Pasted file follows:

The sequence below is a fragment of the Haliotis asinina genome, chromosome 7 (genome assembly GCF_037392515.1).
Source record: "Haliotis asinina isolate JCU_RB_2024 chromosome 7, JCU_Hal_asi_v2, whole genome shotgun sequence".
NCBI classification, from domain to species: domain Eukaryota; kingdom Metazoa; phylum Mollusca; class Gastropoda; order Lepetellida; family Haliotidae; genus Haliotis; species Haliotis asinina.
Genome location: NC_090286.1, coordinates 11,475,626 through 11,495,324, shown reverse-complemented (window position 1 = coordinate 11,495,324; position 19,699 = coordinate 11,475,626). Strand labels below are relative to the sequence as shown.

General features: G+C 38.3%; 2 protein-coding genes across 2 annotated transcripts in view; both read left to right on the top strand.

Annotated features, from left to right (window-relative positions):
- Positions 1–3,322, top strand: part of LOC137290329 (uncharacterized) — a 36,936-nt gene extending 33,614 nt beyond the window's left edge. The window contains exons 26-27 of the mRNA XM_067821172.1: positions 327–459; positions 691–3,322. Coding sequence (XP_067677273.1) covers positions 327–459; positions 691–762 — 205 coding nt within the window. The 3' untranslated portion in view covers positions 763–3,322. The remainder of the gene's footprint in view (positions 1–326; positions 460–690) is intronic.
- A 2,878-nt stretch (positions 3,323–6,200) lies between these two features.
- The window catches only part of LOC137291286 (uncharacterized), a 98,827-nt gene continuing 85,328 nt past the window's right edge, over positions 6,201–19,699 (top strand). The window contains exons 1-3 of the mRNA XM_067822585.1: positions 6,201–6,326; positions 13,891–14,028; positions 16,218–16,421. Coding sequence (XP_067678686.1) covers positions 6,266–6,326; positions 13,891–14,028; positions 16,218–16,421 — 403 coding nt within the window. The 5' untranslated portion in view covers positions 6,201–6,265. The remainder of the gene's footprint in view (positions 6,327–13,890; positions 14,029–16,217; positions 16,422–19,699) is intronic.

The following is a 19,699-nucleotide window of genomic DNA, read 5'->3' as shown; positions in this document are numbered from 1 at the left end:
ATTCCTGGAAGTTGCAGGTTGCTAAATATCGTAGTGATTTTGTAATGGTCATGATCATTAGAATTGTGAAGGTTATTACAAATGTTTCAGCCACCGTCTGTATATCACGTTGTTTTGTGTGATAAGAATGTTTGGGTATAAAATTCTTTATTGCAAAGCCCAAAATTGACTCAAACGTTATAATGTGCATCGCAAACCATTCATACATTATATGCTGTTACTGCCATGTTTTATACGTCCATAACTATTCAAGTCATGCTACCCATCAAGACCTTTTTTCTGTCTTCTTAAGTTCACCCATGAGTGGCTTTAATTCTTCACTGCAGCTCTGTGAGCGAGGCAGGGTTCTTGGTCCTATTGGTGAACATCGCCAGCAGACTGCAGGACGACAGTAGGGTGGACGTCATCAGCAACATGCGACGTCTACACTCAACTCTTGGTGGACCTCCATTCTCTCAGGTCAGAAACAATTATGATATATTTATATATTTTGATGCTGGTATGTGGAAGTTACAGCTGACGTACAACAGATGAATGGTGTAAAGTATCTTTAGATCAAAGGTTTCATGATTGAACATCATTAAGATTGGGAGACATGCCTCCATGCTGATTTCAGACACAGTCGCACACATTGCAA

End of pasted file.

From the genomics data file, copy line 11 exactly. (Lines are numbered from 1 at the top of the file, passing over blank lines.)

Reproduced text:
ATTCCTGGAAGTTGCAGGTTGCTAAATATCGTAGTGATTTTGTAATGGTCATGATCATTAGAATTGTGAAGGTTATTACAAATGTTTCAGCCACCGTCTGTATATCACGTTGTTTTGTGTGATAAGAATGTTTGGGTATAAAATTCTTTATTGCAAAGCCCAAAATTGACTCAAACGTTATAATGTGCATCGCAAACCATTCATACATTATATGCTGTTACTGCCATGTTTTATACGTCCATAACTATTCAAGTCATGCTACCCATCAAGACCTTTTTTCTGTCTTCTTAAGTTCACCCATGAGTGGCTTTAATTCTTCACTGCAGCTCTGTGAGCGAGGCAGGGTTCTTGGTCCTATTGGTGAACATCGCCAGCAGACTGCAGGACGACAGTAGGGTGGACGTCATCAGCAACATGCGACGTCTACACTCAACTCTTGGTGGACCTCCATTCTCTCAGGTCAGAAACAATTATGATATATTTATATATTTTGATGCTGGTATGTGGAAGTTACAGCTGACGTACAACAGATGAATGGTGTAAAGTATCTTTAGATCAAAGGTTTCATGATTGAACATCATTAAGATTGGGAGACATGCCTCCATGCTGATTTCAGACACAGTCGCACACATTGCAA